In the wake of Godzilla and The Beast From 20,000 Fathoms, everyone wanted their own giant monster movie. These imitations and knock-offs have often proved, in the long run, to be a lot of fun, if only because the slightly shabbier monsters therein have a curious personality of their own. Think The Giant Behemoth, Gorgo, Dinosaurus and assorted others that emerged between the mid 1950s and 1960s. Denmark’s offering was Reptilicus, made – in two versions – in 1961.
The Danish version of Reptilicus was directed by Poul Bang, and remains unreleased outside its native country. The English version, should concurrently with more or less the same cast, was helmed by Sidney Pink, who had a brief but interesting career making unusual; science fiction films (Angry Red Planet, Journey to the Seventh Planet, The Twonky). By all accounts, this is the inferior version, but it’s the most widely seen. Shot in English, but then dubbed anyway by American International Pictures (who thought the original accents were too thick), the resulting film feels decidedly odd – the lip-syncing is fine, but the performances seem stilted – unsurprising, as the actors were not using their native language and the dubbing had to match their uncertain mouth movements. I have no issue with dubbed movies – I grew up on them – but here, it feels rather weird and unnatural, even more so than the most wildly unsynced mouth flapping in a Hong Kong martial arts film.
The film opens with a chunk of formerly frozen prehistoric Reptilicus being pulled out of the ground by a mining drill in Lapland. Soon, scientists are n the scene to unearth the rest of the creature’s tail for further examination. When the specimen is accidentally defrosted, they discover that it is not only alive, but actually regenerating. Despite estimating that the full creature would be 90 feet tall and therefore presumably a slight risk to society, the scientists – supported by a grumpy American army general (Mark Ottosen) and glamorous scientist Connie Miller (Marlies Behrens) – use electricity and nutrients to accelerate the growth. Inevitably, the fully grown Reptilicus then escapes the lab and goes on a bit of a rampage, managing to eat a cartoon figure and somehow spitting green fire before sloping off to the sea, where the army and the scientists rather foolishly continue their attack (you can’t help but think that if they had just let him go, a lot of destruction could have been avoided.
The basic requirement of any giant monster movie is a giant monster, the sooner the better. On this basis, Reptilicus struggles to deliver. At one point, the General and his chums head off for a tour of Copenhagen that goes n for rather too long – presumably having one eye on international sales, the Danish producers thought that they would do their bit for the local tourist trade and so the film dissolves into a plodding travelogue, ending up at the Tivoli amusement park where were are treated to an entirely unnecessary nightclub musical number. I wonder if anyone has ever chosen a holiday destination based on seeing it demolished in a cheap monster movie? Seems unlikely. Checking my watch at this time, I noted that the film had been on half an hour without so much as a sniff of monster action, which seemed unacceptable.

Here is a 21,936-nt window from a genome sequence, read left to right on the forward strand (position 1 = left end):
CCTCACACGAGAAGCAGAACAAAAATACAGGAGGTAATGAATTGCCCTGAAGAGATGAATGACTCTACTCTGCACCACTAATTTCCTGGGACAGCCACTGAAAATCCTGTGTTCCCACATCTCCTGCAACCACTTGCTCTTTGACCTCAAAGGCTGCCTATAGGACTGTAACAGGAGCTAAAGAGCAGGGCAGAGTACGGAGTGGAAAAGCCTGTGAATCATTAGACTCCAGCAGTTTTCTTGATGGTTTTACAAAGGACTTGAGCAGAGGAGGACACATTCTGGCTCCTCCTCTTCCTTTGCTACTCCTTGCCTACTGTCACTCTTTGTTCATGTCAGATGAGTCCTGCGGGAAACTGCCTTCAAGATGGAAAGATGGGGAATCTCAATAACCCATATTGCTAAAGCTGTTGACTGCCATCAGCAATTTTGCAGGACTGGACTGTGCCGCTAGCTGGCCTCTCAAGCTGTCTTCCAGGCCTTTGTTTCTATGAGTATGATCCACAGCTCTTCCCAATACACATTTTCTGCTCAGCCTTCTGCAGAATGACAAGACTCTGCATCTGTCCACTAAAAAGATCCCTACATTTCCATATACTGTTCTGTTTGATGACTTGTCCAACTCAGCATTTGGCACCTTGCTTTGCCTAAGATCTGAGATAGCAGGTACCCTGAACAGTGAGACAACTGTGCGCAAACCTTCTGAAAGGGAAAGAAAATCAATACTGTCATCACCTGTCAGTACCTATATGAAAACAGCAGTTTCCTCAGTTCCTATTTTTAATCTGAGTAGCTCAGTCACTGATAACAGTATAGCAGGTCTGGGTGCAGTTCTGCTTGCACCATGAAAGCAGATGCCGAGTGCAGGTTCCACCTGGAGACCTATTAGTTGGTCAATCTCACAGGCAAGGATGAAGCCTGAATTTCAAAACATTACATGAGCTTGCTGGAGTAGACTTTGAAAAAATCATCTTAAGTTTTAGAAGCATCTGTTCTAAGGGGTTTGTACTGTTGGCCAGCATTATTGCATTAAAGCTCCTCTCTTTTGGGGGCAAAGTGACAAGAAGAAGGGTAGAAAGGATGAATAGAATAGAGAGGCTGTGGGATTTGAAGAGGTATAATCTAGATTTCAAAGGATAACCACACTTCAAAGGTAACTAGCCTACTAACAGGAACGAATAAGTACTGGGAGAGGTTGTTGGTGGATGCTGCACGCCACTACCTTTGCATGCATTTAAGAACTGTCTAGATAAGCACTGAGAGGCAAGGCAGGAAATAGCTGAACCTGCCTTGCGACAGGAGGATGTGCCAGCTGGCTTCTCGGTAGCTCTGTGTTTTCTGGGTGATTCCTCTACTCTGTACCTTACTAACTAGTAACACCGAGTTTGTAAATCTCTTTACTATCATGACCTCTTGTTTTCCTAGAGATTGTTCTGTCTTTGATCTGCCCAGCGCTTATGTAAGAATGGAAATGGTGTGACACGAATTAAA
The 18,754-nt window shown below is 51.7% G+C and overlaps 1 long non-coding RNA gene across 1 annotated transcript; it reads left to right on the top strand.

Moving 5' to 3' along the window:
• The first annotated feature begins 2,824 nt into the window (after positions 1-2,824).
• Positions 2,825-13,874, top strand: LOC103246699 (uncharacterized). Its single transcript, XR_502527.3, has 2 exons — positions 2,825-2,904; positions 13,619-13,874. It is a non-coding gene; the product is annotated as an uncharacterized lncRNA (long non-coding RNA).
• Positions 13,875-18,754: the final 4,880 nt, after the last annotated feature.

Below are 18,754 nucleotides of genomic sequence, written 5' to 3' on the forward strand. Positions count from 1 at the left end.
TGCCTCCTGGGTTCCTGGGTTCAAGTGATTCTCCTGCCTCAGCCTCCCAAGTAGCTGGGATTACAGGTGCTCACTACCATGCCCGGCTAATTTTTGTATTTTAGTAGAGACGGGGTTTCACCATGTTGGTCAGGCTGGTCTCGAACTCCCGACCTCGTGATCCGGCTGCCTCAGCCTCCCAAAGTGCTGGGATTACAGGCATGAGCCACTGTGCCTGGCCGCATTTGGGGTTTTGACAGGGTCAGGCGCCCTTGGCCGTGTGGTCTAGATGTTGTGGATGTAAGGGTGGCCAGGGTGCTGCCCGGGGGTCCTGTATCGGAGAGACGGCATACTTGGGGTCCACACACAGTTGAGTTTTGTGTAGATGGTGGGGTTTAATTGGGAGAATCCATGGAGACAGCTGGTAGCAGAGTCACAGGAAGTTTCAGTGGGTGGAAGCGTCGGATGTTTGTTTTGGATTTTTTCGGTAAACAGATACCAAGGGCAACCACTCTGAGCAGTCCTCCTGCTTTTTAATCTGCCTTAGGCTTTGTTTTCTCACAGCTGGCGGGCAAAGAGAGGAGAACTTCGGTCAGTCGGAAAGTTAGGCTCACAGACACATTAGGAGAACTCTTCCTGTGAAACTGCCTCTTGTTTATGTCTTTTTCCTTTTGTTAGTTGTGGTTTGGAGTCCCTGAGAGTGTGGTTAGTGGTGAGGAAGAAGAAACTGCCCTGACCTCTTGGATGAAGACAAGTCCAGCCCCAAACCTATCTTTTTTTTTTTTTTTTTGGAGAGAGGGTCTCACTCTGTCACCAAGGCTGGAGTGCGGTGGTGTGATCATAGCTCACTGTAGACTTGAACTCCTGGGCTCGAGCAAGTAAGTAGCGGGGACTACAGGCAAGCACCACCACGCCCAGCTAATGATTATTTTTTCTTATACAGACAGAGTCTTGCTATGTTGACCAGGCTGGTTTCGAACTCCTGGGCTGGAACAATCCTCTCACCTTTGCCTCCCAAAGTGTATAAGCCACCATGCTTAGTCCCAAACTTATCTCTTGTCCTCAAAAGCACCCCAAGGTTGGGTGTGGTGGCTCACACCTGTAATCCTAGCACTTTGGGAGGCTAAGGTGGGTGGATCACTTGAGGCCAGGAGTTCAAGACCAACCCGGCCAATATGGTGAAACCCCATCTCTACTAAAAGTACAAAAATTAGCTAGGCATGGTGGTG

Also wasting screen time is Dirch Passer as Petersen, the film’s mugging, gormless comic relief. He’s introduced with such fanfare that you assume he will play a major role in the film, but aside from a couple of painfully unfunny set pieces, he simply lurks as a pointless background character – perhaps even the writers ran out of things for him to do, once a dreadfully telegraphed skit with an electric eel was out of the way.
Eventually, after about 40 minutes, we get to see a fully revived Reptilicus – or at least as much of him as the producers could afford. Legs apparently cost extra, and so he remains a rather static character throughout his screen time, simply waving his arms and head about in the manner of a poorly controlled puppet – which is, of course, what he is. Reptilicus is an odd looking creature – a bit moth-eaten and scrawny, very much the bottom of the movie monster barrel. And yet he has a curious appeal because he looks so tatty – there’s a naïve charm abut the monster that you can’t help but warm to.
Unfortunately, his rampages are a touch lacklustre, as are the efforts to destroy him (the fact that bombs can’t be used because the scattered pieces would then regenerate into multiple monsters is interesting, but the film tries to have its cake and eat it, still throwing in extensive and ineffectual scenes of heavy weaponry being used before going for a somewhat flat ending). Without us seeing him actually rampage through the city, Reptilicus never manages to create the sense of threat found in his rivals like Gorgo, the Beast or Behemoth.
Reptilicus is entertaining enough if you require a bit of undemanding viewing, but it is definitely the lesser film of the 50s / 60s giant monster movies.